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When thieves break through and steal: security arrangements for churches

by
12 October 2011

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From Canon Geoffrey Willett

Sir, — The theft of 16th-century silverware from St Mary’s, Lincoln, which had found no room in the Cathedral vault, is a challenge to every diocese to provide safe storage for such items (News, 23 Sep­tember).

An Elizabethan chalice and cover in this diocese, and a 1638 chalice in a neighbouring diocese, known to me, are in urgent need of such protection. Thieves can easily discover the whereabouts of such plate. I realise that dioceses assuming such responsibility would further increase parish shares, but this is already the case with providing free faculties in the interests of con­servation.

GEOFFREY WILLETT
22 Clifton Way
Burton on Trent DE159DW

From Mr Robert Tucker

Sir, — I was very surprised by the report concerning the theft from St Mary’s, Lincoln. It appears that the safe key was hidden somewhere in the church. To my mind, this means that the silver may just as well been left on the altar.

I can understand that old safe keys are too large to carry about and costly to copy, but it is possible to obtain small key safes that are secure, in which such a key could be kept. The persons who need access to the chalices, etc., could then have a key to that safe.

At the church where I am sac­ristan, we have a large walk-in safe, and keys are issued to those who need them. We are a 1930s church with no antique silver, but some good work from that time to the recent years. Therefore I do not wish to publish my address or the church’s.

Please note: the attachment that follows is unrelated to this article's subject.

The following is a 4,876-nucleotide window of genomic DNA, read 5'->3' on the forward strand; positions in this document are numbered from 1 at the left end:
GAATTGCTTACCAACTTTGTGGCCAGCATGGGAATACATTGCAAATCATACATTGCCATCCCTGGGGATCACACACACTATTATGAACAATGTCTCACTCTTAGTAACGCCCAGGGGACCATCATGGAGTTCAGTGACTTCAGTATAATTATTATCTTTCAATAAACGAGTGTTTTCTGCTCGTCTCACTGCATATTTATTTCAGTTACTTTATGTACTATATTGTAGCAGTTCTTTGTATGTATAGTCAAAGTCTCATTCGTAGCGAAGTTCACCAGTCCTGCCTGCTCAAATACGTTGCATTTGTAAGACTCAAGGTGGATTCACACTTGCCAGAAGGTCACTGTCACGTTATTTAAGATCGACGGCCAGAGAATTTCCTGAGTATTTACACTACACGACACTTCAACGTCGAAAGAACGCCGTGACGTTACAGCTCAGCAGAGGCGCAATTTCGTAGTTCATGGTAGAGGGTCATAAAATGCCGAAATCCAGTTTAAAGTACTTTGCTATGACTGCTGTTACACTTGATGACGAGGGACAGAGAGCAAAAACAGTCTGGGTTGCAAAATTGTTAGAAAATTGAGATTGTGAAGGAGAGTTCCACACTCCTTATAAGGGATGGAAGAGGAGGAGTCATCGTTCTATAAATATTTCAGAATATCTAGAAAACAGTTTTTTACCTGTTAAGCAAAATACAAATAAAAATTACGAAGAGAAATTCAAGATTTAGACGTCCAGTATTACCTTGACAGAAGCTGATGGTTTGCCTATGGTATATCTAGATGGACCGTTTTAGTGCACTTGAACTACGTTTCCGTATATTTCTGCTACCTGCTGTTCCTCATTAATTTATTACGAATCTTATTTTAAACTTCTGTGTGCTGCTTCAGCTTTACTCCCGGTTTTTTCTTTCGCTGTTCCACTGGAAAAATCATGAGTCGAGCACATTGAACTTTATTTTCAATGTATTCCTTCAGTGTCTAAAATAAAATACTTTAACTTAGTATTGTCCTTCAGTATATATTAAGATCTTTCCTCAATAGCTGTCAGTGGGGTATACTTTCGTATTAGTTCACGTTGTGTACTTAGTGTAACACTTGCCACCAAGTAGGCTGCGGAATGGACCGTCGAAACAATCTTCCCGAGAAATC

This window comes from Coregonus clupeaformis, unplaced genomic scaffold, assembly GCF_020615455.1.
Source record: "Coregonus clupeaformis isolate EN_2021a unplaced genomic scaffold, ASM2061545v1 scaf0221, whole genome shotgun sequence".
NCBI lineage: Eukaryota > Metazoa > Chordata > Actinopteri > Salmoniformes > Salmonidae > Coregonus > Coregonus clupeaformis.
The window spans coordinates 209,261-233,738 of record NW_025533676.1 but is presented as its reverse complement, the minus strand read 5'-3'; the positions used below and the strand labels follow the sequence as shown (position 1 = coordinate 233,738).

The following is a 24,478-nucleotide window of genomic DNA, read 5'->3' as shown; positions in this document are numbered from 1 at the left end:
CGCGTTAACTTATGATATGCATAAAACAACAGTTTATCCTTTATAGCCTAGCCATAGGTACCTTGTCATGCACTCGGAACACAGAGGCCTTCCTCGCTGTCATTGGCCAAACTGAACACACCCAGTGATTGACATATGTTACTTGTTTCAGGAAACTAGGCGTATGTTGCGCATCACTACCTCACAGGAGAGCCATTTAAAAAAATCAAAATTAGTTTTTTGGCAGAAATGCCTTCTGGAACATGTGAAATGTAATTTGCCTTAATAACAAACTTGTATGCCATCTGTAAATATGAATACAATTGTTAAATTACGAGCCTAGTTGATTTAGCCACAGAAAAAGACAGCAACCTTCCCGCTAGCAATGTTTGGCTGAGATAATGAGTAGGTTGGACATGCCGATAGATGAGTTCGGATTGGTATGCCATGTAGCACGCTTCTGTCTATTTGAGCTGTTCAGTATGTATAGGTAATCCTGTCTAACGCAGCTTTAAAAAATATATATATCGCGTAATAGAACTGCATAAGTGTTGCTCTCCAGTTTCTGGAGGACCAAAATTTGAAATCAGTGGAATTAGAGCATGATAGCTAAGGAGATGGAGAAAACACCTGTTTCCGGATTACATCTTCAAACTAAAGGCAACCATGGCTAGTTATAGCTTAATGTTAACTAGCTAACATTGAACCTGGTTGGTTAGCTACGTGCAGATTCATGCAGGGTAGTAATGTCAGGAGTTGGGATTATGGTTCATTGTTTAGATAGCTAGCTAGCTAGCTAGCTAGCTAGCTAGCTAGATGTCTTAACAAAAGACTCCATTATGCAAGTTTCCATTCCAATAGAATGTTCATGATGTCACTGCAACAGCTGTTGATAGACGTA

ROBERT TUCKER
Address supplied

Sir, — The recent theft of silverware from St Mary’s, Lincoln, highlights what, I suspect, is an issue for many churches. One of my churches has a sizeable collection of “treasure”. We cannot afford to have it valued properly; neither do we have facil­ities to store it safely. It is a collection of church plate that we never use.

Like Lincoln Cathedral, Winchester Cathedral, too, has no space for storing or displaying any more ecclesiastical treasures from the parishes. When approached, the diocesan advisory committee gave permission for only one or two small pieces to be sold off. The rest, we were told, we need to learn to love. But that comes at a price, and is one that we can no longer afford.

Has the time now come for dioceses to provide safe storage facilities for unused church treasures? Or do we wait for the burglar to relieve us of this pressure?

Name & Address Supplied

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